"No living woman actually looks like Kate Moss": The unattainable thin ideal

When my daughter was at her sickest, her impossibly thin body looked normal to me. Larger bodies looked grotesque

By Harriet Brown

Published April 18, 2015 9:00PM (EDT)

Kate Moss    (AP)
Kate Moss (AP)

Excerpted from "Body of Truth: How Science, History, and Culture Drive Our Obsession with Weight—and What We Can Do About It"

“I wondered if I could truly see myself at all. One day I found myself all-right-looking and relatively slim . . . and the next day I saw a sagging, bulbous grotesque. How could one account for the change except with the thought that self-image is unreliable at best?”

—Siri Hustvedt, The Blazing World

“If tomorrow, women woke up and decided they really liked their bodies, just think how many industries would go out of business.”

—Gail Dines, professor of sociology and
women’s studies at Wheelock College in Boston

One of my favorite assignments in the class I teach on body diversity comes early in the semester. I ask students to bring in media images of bodies they think are thin, fat, and “normal.” They usually press me to define those three categories, and I tell them to use their judgment.

For the thin category, they bring pictures of celebrities considered not just thin but beautiful. For “fat,” they often wind up with the kinds of unflattering pictures used to illustrate news stories about obesity—Charlotte Cooper’s “headless fatties.”

It’s the “normal” category that stumps them, and that is of course the point of the assignment. They bring images of bodies ranging from slender to solid. But the most revealing part of the class is what they say about those “normal” bodies. They nearly always feel obliged to explain, in great detail, why a particular body fits the “normal” paradigm. They get defensive, as if the rest of the class is waiting to pounce on their choice and rip it to metaphorical shreds. When I point out to them that that’s exactly what happens—metaphorically and literally—to real bodies, that the threat of being critiqued, dissed, dismissed because your physical being doesn’t meet the standards of the day is something we all fear and all experience, I can see the penny drop. And that’s usually the beginning of a lively and enlightening discussion.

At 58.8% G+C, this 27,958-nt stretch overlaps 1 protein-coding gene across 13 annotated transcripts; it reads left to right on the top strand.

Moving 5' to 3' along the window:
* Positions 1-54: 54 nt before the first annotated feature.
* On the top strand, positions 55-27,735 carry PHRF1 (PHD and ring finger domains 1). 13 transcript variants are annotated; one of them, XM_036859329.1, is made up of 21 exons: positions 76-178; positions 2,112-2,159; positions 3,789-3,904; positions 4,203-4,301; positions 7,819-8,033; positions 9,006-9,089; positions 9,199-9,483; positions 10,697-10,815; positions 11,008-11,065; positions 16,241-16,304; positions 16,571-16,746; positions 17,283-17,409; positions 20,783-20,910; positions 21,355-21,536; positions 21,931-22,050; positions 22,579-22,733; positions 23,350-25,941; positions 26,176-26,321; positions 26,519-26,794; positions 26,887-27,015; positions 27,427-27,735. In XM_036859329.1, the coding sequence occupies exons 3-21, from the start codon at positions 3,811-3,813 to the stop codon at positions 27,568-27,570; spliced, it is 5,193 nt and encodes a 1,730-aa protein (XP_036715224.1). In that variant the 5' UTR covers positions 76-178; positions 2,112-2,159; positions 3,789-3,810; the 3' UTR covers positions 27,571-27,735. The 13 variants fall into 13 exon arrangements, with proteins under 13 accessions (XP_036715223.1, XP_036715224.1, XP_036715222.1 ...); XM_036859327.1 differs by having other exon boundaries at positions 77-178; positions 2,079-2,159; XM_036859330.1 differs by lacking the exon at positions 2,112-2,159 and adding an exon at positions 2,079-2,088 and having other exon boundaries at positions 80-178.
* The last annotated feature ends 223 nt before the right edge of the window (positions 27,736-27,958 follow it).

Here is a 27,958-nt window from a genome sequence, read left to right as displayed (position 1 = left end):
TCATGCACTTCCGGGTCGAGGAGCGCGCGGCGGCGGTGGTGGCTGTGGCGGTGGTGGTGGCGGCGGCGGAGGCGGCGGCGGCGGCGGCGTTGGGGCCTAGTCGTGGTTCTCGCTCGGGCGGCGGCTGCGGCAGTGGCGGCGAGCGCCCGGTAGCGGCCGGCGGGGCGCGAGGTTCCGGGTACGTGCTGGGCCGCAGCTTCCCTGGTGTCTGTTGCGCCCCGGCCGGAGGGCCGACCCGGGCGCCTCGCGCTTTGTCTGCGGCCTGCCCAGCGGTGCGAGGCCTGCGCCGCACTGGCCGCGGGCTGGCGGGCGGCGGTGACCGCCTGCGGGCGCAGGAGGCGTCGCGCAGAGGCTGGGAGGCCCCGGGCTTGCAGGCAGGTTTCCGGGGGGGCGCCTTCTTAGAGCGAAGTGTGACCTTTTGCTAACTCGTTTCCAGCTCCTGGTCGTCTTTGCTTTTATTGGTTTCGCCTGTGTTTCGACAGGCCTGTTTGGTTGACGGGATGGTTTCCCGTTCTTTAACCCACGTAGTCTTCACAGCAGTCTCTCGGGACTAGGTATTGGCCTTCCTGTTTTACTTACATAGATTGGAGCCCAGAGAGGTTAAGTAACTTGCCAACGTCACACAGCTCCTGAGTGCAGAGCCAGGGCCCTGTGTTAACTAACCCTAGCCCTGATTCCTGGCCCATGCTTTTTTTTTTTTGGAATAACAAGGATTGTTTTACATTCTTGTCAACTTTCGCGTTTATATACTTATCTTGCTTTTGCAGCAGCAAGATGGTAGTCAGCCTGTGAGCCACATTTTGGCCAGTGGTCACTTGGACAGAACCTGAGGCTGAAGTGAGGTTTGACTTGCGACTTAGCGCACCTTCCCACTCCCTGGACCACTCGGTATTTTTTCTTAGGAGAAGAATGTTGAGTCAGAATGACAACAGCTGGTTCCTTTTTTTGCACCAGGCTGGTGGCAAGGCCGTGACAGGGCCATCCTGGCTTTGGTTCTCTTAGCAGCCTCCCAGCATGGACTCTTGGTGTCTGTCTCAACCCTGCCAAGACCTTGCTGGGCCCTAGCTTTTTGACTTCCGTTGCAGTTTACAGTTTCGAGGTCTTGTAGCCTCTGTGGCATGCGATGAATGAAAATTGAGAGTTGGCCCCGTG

When we talk about the assignment, my students steadfastly deny that their ideas about body size are affected by what they see online and around them. They tell me they’re smarter than that; they know all about advertising. They tell me they’re digital natives who grew up in this media-drenched world, and they know how to navigate it. They insist their opinions are their own, that they’re not influenced by the onslaughts of the beauty industry.

I tell them that, on average, women in North America say their ideal body weight is 13 to 19 percent below their medically ideal weight. I tell them about the work of German neuroscientist Dennis Hummel, who came up with an illuminating experiment a few years ago. He showed young women photographs of themselves that had been digitally manipulated to make their bodies look subtly heavier or thinner. Then he put the women through a series of visual tasks that asked them how realistic they thought their bodies looked in a series of photographs that were also subtly altered.

Hummel found that after the women were exposed to a thinner image of their bodies, they judged everything else they saw during the test as fatter, and vice versa. When they looked at images of other women’s bodies, they then judged their own differently. In other words, what they got used to seeing all around them influenced their sense of their own bodies and other people’s.

Which explains, in part, why, if I asked you which of the two bodies below was the most attractive, we all know which one you’d choose. Which one most of us would choose.

The image on the left, which you’ve probably seen before, is a four-inch-high statue known as the Venus of Willendorf, carved about twenty-seven thousand years ago. The image on the right shows American model Marisa Miller.

We’d choose Miller over the Venus for two reasons: because we’re human and because we live in this time and place. What I mean is because of both our hardwiring and our environment. Nature and nurture. Our preferences grow out of both the need for the species to survive and the ideals and standards of our particular culture, which, whether we internalize or reject them, still affect us.

Let’s start with nature. In her book Survival of the Prettiest, evolutionary psychologist Nancy Etcoff argues that beauty is a necessary element in human survival. “The obsession with human beauty is, at rock bottom, an evolutionary adaptation for evaluating others as potential producers of our child,” she writes. She believes specific perceptions of beauty—what we as individuals find attractive—are hardwired into the species as a kind of biological adaptation, driving both reproduction and pleasure.

The evidence supports this idea—up to a point. For instance, we tend to find symmetrical faces and bodies more attractive than asymmetrical ones, maybe because physical symmetry correlates with genetic resistance to disease and parasites. This “good genes” theory suggests that our looks advertise our underlying biological health. A symmetrical face, then, advertises a strong potential mate. Other physical traits—firm breasts, strong cheekbones, and wide hips for women, and height and musculature for men—are consistently seen as attractive across cultures and over time for the same reasons.